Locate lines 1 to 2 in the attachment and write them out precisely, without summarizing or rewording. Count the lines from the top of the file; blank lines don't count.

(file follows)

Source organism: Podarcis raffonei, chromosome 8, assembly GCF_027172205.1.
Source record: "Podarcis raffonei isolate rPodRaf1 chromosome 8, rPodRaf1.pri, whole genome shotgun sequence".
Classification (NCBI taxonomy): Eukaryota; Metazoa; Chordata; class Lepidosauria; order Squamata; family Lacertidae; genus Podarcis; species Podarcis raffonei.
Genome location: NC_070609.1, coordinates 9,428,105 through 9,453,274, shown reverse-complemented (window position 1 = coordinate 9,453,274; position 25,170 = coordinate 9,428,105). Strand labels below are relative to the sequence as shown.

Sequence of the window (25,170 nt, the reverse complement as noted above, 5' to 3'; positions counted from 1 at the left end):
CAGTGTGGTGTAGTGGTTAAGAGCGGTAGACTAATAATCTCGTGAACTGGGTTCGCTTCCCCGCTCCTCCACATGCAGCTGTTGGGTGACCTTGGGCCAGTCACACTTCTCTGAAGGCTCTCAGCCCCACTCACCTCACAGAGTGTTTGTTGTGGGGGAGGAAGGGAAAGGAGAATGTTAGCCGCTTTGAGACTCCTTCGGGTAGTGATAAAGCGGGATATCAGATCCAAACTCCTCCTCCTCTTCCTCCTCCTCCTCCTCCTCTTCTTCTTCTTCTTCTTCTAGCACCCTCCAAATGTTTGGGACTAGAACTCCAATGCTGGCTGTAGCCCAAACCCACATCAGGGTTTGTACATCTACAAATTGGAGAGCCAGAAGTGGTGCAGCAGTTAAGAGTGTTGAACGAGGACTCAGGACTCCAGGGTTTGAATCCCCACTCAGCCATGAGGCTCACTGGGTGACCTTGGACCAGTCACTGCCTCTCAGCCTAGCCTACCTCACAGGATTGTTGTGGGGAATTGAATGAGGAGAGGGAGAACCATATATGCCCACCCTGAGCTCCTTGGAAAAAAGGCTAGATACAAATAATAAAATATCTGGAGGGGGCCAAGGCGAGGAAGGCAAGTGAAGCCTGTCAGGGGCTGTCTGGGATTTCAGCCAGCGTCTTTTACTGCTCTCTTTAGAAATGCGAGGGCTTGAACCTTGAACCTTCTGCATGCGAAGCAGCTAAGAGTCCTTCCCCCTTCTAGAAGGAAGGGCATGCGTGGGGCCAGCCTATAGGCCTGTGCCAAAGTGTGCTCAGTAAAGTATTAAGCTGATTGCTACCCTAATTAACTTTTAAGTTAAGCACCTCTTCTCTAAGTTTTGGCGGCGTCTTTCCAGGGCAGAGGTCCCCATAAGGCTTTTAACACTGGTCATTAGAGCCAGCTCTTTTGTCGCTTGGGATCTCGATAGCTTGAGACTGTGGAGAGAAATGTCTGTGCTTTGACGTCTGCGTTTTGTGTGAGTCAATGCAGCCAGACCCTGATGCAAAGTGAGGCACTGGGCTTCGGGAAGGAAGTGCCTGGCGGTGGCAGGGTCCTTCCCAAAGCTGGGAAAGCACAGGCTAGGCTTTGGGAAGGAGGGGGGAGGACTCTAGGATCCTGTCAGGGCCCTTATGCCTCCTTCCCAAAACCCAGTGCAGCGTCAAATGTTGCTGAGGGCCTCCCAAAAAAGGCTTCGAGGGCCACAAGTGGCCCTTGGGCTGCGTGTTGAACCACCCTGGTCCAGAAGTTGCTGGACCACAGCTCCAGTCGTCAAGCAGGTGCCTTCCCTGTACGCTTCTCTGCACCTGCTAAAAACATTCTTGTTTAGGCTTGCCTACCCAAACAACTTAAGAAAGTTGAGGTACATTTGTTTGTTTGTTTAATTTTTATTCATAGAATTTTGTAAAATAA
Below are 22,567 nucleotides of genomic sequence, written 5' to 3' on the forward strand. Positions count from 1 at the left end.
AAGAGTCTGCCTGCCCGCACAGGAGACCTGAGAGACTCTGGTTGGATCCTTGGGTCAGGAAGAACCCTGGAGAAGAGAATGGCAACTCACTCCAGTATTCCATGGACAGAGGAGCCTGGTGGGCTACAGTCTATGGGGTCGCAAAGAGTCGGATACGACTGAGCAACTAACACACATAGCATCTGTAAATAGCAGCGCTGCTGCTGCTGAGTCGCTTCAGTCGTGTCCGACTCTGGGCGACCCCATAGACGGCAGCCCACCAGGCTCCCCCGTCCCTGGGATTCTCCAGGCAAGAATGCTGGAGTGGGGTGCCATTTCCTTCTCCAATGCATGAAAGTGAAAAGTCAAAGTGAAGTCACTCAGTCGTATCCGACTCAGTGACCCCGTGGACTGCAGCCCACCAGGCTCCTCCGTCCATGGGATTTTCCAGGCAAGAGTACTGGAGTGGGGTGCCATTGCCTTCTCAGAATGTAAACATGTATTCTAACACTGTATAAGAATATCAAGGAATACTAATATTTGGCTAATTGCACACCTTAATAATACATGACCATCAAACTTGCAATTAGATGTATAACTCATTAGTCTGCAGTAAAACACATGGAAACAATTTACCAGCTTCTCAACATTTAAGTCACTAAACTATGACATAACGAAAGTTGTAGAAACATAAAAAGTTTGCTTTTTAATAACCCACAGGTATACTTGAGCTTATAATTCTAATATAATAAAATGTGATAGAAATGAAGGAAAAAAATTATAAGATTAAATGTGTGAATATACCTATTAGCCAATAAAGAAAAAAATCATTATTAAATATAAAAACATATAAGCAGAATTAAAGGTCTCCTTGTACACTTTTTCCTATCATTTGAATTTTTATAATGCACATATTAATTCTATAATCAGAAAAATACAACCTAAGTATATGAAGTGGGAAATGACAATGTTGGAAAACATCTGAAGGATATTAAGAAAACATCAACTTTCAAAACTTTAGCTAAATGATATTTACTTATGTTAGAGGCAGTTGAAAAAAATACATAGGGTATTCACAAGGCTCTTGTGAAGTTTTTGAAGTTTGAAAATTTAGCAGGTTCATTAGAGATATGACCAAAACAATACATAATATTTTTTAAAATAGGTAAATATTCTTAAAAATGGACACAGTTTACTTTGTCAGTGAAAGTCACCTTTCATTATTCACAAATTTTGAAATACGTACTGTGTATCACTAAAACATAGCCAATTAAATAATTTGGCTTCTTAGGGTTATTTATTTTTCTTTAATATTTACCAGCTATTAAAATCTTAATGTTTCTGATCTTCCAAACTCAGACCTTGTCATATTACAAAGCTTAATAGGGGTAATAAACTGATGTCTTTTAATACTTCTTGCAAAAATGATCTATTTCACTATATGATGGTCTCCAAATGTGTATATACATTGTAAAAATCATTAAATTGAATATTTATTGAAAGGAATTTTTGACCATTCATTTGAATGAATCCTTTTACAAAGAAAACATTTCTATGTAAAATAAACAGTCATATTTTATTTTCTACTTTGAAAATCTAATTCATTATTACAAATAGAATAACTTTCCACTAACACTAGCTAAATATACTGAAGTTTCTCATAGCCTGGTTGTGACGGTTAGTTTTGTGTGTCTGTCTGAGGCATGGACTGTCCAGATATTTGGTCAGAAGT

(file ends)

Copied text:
Source organism: Podarcis raffonei, chromosome 8, assembly GCF_027172205.1.
Source record: "Podarcis raffonei isolate rPodRaf1 chromosome 8, rPodRaf1.pri, whole genome shotgun sequence".